One that I recently tried again and was still somewhat dissapointed in is Ham Nation, a show produced by a big podcasting network, twit.tv. I found the early episodes to be well produced, and they always had a variety of topics. As much of the content is produced independently by various hams involved with the show (George from Amateurlogic is a regular contributer to Ham Nation as well), it varies from excellent (some of Bob Heil's older segments, Julian, N3JF). It also is let down by some poor content as well(Bob seems to be not quite a sharp mentally in the few recent episodes I've watched, Gordon West has always been unwatchable). This is what happens when you try to release a show weekly and need to fill content. I've also never been too happy with Icom's deep financial and content involvement with the show. You can see this in the overabundance of Icom related content and at times a reluctance to talk about products that may compete with Icom, such as DMR.
 

k6cpo

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The problem with almost all ham shows/podcasts is in producing good content. You either have to be very niche or produce very high quality content on a regular basis, which is hard as everyone of these shows/podcasts I've ever seen is done by very few people, most of these are produced by one or two hams at most.

I want to try to stay away from naming/shaming individual shows, but there are a few that do it very good, and some that do it very bad. Linux in the Ham Shack is a audio podcast I've found to almost always be very informative and well produced, but it's a pretty niche area (lhspodcast.info). TX Factor (TX Factor) is about the best produced video podcast on amateur radio, but their releases have at times been sporatic, I'm sure from the difficulty in producing professional and well informed content as a side gig.

One that I recently tried again and was still somewhat dissapointed in is Ham Nation, a show produced by a big podcasting network, twit.tv. I found the early episodes to be well produced, and they always had a variety of topics. As much of the content is produced independently by various hams involved with the show (George from Amateurlogic is a regular contributer to Ham Nation as well), it varies from excellent (some of Bob Heil's older segments, Julian, N3JF). It also is let down by some poor content as well(Bob seems to be not quite a sharp mentally in the few recent episodes I've watched, Gordon West has always been unwatchable). This is what happens when you try to release a show weekly and need to fill content. I've also never been too happy with Icom's deep financial and content involvement with the show. You can see this in the overabundance of Icom related content and at times a reluctance to talk about products that may compete with Icom, such as DMR.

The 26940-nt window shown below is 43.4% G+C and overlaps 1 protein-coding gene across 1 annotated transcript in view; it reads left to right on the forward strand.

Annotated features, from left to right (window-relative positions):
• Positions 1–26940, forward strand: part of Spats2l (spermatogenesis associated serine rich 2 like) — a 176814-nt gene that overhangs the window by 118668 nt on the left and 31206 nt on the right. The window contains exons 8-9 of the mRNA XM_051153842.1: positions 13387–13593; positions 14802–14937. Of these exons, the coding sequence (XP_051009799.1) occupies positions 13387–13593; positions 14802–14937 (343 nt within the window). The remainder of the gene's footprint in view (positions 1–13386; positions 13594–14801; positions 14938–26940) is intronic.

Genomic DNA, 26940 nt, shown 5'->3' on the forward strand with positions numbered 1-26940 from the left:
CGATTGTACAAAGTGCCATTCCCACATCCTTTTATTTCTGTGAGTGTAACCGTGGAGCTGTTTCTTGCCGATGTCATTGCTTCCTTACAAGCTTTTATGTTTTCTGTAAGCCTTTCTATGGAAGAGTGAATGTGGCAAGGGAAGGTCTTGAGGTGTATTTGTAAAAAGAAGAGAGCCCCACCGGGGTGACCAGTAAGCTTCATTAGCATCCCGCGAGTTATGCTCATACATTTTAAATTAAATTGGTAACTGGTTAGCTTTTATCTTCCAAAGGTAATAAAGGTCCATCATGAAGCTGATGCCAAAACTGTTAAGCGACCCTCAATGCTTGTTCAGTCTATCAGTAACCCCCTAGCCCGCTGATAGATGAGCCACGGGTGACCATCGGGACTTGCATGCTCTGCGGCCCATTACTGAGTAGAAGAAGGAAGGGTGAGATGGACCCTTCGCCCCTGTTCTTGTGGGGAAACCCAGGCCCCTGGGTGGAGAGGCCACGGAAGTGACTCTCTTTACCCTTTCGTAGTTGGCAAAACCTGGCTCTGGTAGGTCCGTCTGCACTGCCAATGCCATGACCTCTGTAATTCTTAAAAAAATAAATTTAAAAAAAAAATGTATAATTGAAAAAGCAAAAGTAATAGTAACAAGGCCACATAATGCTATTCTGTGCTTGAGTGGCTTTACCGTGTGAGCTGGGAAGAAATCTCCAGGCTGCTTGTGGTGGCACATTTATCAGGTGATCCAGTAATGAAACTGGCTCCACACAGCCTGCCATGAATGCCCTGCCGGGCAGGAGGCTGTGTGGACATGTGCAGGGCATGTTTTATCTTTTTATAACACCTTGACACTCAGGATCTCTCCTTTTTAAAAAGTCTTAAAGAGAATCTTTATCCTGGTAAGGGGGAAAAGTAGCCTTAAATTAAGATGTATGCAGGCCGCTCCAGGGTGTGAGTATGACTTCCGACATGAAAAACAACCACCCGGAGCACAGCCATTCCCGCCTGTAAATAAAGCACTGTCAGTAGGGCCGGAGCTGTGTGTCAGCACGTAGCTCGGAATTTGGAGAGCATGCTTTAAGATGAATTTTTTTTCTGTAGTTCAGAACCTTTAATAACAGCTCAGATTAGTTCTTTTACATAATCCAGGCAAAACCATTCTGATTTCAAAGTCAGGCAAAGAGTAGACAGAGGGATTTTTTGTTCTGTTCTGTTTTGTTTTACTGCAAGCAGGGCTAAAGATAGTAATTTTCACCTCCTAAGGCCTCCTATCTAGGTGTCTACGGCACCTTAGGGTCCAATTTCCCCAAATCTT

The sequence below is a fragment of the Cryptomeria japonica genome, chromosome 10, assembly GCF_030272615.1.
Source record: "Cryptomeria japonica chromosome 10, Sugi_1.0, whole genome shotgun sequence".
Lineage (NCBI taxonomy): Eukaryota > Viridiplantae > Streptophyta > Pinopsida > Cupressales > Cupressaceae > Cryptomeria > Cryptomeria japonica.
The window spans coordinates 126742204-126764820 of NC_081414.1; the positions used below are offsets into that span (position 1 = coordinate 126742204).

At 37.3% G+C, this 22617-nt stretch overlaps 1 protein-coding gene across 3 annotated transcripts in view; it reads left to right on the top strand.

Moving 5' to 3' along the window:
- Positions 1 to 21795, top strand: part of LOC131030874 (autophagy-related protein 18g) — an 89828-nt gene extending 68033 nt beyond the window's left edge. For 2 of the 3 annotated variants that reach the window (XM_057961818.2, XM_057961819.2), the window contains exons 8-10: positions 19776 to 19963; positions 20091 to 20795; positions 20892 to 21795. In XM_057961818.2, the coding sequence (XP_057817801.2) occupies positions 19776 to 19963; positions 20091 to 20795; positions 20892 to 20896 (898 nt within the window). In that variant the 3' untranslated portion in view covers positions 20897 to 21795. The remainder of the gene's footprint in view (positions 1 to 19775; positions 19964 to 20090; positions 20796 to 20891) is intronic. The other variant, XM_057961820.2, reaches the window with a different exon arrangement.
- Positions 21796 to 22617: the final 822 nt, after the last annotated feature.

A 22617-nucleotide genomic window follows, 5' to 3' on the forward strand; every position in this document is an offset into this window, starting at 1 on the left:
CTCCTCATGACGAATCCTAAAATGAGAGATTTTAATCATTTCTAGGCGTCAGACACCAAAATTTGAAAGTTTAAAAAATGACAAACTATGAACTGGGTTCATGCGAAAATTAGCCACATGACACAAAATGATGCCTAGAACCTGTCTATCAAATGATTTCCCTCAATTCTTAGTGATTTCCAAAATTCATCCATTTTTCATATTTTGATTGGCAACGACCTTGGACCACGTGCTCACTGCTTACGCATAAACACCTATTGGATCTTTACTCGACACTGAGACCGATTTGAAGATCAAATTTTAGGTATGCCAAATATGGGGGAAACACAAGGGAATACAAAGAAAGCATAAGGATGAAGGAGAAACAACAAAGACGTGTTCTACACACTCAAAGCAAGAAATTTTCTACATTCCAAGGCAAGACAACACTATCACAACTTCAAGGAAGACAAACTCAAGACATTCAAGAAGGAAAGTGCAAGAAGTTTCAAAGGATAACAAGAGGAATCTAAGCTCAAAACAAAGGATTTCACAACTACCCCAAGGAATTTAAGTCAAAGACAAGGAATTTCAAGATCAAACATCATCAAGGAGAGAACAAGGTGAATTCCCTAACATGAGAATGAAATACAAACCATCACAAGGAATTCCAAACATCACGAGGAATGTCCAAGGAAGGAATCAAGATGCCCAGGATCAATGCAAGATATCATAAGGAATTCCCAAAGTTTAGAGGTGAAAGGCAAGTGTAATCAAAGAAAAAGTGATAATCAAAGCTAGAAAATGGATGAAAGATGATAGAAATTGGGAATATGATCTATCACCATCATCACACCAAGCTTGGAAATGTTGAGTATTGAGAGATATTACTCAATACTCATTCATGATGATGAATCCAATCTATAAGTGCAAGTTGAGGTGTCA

Quality can go downhill when the producers start pandering to their advertisers. I was a touring motorcyclist for many years and I used to read the touring magazines religiously. One magazine decided to eliminate that problem by dropping all advertising in their magazine. Once they did that, the magazine went from a nice, glossy, color publication to a black and white format printed on inferior quality paper and subscription prices went up. No surprise they eventually went under...